The Germans and Dutch undoubtedly led the charge in horological advances in the 17th century, boasting inventions such as the fusee chain and balance spring. Dutch horologist Christiaan Huygens invented the pendulum clock mid-17th century, widely considered to be a breakthrough in timekeeping. In Britain 18th-century innovations from James Cox, John Harrison and George Graham paved the way for modern mechanical movements, spurred on by the popularity of pocket watches.

Meanwhile, a lot of work was going on in Switzerland. Geneva had become widely recognised for its watchmaking expertise, and by 1704 the sector dominated the Swiss economy. The rules on jewellery had been relaxed at the end of the 16th century, allowing for more decorative watches. Cold winters forced many Swiss farmers indoors, where they found work creating and assembling components for Geneva-based watchmakers.

Enter établissage

Unlike its competitors in France, Germany or Britain, Switzerland lent itself to mass production, thanks to its watchmaking industry’s non-central nature. Swiss watch manufacturers used a watchmaking system called établissage, where different parts of the watch would be manufactured in different places, then assembled by the manufacturers to create the finished timepiece. This allowed them to develop watches much faster than any of their rivals. By using this system, the Swiss watchmaking industry boomed.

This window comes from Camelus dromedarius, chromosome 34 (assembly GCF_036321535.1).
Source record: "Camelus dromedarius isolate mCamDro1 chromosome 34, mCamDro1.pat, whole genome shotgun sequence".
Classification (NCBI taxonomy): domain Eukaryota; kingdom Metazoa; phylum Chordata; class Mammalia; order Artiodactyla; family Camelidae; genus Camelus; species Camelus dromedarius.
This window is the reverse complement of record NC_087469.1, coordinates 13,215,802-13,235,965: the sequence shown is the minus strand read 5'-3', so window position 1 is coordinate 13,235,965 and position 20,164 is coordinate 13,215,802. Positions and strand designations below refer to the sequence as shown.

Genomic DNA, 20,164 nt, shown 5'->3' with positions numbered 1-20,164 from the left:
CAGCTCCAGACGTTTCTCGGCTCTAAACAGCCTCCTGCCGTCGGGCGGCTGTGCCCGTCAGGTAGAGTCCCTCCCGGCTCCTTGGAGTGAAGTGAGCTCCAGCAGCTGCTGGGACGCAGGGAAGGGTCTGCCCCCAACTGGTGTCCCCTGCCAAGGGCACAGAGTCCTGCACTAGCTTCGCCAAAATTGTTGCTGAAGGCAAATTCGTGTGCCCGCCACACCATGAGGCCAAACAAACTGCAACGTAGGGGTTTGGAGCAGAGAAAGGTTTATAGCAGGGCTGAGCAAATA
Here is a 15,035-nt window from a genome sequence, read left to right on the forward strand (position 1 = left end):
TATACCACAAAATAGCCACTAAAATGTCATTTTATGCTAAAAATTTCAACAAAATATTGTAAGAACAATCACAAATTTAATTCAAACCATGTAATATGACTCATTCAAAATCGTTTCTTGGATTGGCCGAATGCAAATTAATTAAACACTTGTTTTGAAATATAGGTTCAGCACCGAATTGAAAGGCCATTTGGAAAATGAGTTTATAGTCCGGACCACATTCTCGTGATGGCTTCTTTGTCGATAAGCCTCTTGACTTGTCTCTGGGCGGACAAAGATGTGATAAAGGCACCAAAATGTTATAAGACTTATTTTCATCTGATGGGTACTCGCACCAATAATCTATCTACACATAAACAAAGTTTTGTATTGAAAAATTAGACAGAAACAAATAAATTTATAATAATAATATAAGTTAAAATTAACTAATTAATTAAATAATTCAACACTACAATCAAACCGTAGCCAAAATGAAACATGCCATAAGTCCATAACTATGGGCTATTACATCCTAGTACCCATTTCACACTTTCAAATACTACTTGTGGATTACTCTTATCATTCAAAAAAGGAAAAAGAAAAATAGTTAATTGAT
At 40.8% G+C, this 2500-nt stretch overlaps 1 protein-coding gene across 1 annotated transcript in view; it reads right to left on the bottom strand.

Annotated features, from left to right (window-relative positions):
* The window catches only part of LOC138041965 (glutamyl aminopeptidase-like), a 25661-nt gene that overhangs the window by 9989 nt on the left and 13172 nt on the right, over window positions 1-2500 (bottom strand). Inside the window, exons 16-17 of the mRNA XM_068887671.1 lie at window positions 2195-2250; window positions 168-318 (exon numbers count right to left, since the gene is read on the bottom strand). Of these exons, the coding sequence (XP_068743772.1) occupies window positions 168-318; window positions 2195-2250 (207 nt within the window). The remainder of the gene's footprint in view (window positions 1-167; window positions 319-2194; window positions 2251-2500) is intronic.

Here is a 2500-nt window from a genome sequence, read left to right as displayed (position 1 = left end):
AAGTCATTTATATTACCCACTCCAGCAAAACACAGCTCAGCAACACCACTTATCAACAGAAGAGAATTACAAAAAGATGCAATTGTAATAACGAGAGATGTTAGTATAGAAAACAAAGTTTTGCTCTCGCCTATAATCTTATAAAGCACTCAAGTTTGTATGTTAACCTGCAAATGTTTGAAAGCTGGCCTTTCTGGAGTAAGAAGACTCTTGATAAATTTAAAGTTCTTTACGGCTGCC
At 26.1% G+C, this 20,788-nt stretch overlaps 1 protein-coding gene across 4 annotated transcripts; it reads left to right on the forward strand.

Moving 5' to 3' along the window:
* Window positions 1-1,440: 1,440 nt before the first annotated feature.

Innovation in the mountains

From the 17th century onwards watchmaking found its niche in the Swiss Jura mountains. La Chaux-de-Fonds was the world capital of the industry for over a century, and is arguably where Swiss watchmaking became the world standard. This year, La Chaux-de-Fonds is celebrating 10 years as a UNESCO Heritage Site.

It wasn’t just the watches’ quality and innovation that were significant, but also the way they were produced. Much of the innovation in the Jura mountains came from La Chaux-de-Fonds-based goldsmith Daniel Jeanrichard, who cultivated watchmaking as a local cottage industry. He was responsible for the increase in efficiency, standardisation, production volume and quality. By the 1790s Geneva was already exporting over 60,000 watches.